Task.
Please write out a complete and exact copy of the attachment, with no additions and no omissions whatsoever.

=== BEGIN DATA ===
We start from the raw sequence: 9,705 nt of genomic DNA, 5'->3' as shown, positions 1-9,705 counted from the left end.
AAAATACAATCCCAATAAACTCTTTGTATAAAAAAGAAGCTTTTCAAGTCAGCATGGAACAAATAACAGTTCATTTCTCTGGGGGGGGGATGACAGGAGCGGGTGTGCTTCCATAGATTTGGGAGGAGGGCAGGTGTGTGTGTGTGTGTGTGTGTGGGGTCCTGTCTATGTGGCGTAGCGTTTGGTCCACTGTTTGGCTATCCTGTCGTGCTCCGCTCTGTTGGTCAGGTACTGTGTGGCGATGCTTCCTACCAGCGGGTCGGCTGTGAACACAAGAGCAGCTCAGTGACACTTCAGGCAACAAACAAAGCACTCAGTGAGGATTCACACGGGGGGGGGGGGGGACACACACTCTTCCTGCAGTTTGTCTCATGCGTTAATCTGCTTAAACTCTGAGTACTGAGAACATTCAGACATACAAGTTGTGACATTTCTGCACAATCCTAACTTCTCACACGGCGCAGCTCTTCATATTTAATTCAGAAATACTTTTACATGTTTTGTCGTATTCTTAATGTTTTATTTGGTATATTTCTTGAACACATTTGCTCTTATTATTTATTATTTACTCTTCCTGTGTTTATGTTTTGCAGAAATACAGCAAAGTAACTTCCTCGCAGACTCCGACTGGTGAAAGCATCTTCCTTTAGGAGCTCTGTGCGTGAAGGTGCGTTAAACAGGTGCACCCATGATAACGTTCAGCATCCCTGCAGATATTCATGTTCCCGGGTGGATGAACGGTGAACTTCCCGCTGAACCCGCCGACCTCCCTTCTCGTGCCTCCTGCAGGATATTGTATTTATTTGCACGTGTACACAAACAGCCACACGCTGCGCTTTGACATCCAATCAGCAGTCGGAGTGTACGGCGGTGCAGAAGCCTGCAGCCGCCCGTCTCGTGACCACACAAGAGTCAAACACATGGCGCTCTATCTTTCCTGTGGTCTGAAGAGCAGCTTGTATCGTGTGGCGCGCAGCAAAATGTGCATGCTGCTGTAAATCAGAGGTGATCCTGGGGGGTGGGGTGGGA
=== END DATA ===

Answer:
We start from the raw sequence: 9,705 nt of genomic DNA, 5'->3' as shown, positions 1-9,705 counted from the left end.
AAAATACAATCCCAATAAACTCTTTGTATAAAAAAGAAGCTTTTCAAGTCAGCATGGAACAAATAACAGTTCATTTCTCTGGGGGGGGGATGACAGGAGCGGGTGTGCTTCCATAGATTTGGGAGGAGGGCAGGTGTGTGTGTGTGTGTGTGTGTGGGGTCCTGTCTATGTGGCGTAGCGTTTGGTCCACTGTTTGGCTATCCTGTCGTGCTCCGCTCTGTTGGTCAGGTACTGTGTGGCGATGCTTCCTACCAGCGGGTCGGCTGTGAACACAAGAGCAGCTCAGTGACACTTCAGGCAACAAACAAAGCACTCAGTGAGGATTCACACGGGGGGGGGGGGGGACACACACTCTTCCTGCAGTTTGTCTCATGCGTTAATCTGCTTAAACTCTGAGTACTGAGAACATTCAGACATACAAGTTGTGACATTTCTGCACAATCCTAACTTCTCACACGGCGCAGCTCTTCATATTTAATTCAGAAATACTTTTACATGTTTTGTCGTATTCTTAATGTTTTATTTGGTATATTTCTTGAACACATTTGCTCTTATTATTTATTATTTACTCTTCCTGTGTTTATGTTTTGCAGAAATACAGCAAAGTAACTTCCTCGCAGACTCCGACTGGTGAAAGCATCTTCCTTTAGGAGCTCTGTGCGTGAAGGTGCGTTAAACAGGTGCACCCATGATAACGTTCAGCATCCCTGCAGATATTCATGTTCCCGGGTGGATGAACGGTGAACTTCCCGCTGAACCCGCCGACCTCCCTTCTCGTGCCTCCTGCAGGATATTGTATTTATTTGCACGTGTACACAAACAGCCACACGCTGCGCTTTGACATCCAATCAGCAGTCGGAGTGTACGGCGGTGCAGAAGCCTGCAGCCGCCCGTCTCGTGACCACACAAGAGTCAAACACATGGCGCTCTATCTTTCCTGTGGTCTGAAGAGCAGCTTGTATCGTGTGGCGCGCAGCAAAATGTGCATGCTGCTGTAAATCAGAGGTGATCCTGGGGGGTGGGGTGGGA